The last time I was in Trujillo, I left my comfortable room in the Hotel Colonial and set out to find a decent hostel — something respectable, safe and affordable, something I could write about and recommend to shoestring backpackers.
The Colonial is a good option less than two blocks from the Plaza de Armas. And, with single rooms from S/.50 to S/.60 (US$18 to $22) and doubles for S/.90 ($33), it’s reasonably priced and a lot cheaper than most hotels in the historic center.
But I know what it’s like to travel on an incredibly tight budget, when an extra S/.20 a day on accommodation makes a huge difference. So off I went to scour the streets of Trujillo for hostels with dorms or shared rooms with beds in the S/.20 to S/.35 range.
Now I’m not a fussy traveler when it comes to accommodation, but after an exasperating hour or so in search of something decent, it soon became apparent that Trujillo has some of the worst backpacker accommodation in Peru — at least in the historic center…
Stoned Receptionists and Preening Pimps
I began my depressing hostel search in the area near Hotel Colonial. I turned off Jr. Independencia and strolled down Jr. Junín, where I came across Hostal El Encanto and, directly opposite, Hostal Ensueño. “Promising,” I thought, “both these places are mentioned in the seventh edition of Lonely Planet Peru.”
Oh Lonely Planet, what hast thou done?
Hostal Ensueño has a certain psychedelic-brothel charm, I guess, but by the time you’ve negotiated the confusing mirrored stairway, you’ll probably be ready for a lie down. Once you’ve entered your acid-trip room, you’ll be ready to puke. Think of it like this: if Austin Powers were a serial killer, this is where he’d take his victims. The cheapest rooms are S/.50, which really doesn’t help.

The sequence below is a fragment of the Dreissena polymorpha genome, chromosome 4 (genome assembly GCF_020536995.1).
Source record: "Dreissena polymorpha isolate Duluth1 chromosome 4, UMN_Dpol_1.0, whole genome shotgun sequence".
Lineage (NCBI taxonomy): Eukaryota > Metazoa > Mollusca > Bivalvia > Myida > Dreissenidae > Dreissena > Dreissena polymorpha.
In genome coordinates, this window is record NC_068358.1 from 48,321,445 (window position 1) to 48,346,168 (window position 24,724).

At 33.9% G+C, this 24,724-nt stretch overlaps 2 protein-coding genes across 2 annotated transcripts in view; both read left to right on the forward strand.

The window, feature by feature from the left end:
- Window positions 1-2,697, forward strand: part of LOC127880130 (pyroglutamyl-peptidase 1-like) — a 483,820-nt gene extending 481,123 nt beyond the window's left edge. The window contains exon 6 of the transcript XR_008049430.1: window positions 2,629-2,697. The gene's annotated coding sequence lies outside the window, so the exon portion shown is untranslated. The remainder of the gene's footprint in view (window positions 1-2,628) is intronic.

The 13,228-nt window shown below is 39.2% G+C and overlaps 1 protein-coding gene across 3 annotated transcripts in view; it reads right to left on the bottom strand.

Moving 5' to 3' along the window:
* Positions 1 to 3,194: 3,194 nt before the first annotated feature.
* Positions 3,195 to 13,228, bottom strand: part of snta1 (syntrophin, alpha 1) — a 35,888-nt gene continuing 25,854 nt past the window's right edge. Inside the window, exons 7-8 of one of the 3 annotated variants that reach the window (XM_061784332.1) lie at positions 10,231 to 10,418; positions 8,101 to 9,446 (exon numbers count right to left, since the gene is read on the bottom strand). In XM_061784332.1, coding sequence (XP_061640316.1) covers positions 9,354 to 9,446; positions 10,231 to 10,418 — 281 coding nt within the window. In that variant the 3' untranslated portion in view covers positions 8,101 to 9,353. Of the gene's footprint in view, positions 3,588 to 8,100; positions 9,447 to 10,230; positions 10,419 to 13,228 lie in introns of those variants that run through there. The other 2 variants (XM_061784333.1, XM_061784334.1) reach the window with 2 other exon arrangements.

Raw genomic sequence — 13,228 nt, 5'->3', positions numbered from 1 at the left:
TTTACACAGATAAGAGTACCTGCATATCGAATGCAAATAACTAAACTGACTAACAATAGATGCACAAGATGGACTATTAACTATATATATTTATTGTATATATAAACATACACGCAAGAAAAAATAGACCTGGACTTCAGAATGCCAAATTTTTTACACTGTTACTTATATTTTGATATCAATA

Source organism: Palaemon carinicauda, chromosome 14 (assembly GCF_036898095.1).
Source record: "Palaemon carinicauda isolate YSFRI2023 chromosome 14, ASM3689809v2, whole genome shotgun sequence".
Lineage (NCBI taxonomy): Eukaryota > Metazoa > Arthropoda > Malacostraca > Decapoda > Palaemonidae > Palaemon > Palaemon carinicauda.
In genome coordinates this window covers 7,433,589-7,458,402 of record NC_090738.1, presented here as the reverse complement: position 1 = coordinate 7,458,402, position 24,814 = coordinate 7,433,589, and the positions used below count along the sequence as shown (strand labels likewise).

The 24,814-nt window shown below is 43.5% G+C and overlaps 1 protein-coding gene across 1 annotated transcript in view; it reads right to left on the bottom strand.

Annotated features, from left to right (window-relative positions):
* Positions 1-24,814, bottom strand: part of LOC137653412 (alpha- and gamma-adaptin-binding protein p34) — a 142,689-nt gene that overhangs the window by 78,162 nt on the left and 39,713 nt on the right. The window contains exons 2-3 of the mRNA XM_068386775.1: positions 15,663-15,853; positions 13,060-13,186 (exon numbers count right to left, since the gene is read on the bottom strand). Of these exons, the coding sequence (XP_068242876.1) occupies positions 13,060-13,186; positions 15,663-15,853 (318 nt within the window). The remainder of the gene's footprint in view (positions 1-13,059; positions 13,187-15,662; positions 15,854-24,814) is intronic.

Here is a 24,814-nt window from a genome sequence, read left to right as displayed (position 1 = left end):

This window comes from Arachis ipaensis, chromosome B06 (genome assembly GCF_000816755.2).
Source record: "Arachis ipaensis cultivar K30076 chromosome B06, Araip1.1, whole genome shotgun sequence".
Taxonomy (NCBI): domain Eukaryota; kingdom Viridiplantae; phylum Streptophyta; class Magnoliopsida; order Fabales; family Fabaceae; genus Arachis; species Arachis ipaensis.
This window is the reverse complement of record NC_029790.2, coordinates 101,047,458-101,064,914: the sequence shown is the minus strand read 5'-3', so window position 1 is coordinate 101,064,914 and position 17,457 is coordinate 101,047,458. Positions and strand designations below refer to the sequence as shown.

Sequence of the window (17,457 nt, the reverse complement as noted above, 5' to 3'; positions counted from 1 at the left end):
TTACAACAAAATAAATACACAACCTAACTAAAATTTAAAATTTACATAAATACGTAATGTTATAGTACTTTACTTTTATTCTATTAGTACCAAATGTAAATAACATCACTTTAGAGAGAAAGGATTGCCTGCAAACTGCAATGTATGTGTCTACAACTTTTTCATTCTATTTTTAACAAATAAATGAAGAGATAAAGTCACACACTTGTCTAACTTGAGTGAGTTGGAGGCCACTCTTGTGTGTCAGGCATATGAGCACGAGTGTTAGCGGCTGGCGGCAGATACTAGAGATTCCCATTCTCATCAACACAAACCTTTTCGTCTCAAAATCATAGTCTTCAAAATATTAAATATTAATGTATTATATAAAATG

Hostal El Encanto isn’t quite as psychedelic as Ensueño, but the brothel vibe is very much alive. And there are mirrors, lots of mirrors. I walked in and asked a dour man in the reception area if I could look at a room. “Sure,” he said. He declined to offer any further help or advice so I took the initiative and walked up stairs alone. I encountered what looked like a young pimp combing grease through his hair while staring intently at the stairwell mirror. He grunted as I passed. I had a quick peek inside a room. It was nothing special — sufficient for a pay-per-hour knocking shop — so I decided to leave before I got stabbed or raped or both.
Moving swiftly on, I took a right up Jr. San Martín where I encountered Hostal Mattías. I edged up a narrow stairway to the tiny, dark reception area, where I offered a doubtful “hola?” to the vacant space. Something rustled. Something moved. From a lightless cubbyhole in the wall behind the reception desk emerged what appeared to be a teenage crack addict who hadn’t seen daylight for at least 72 hours. I looked at him with a blank expression. He blinked in the half light and said nothing. I opened my mouth to ask if I could see a room, but then lost all hope and interest. I turned, walked back down the narrow stairway and exited to the comparative normality of the colonial street outside.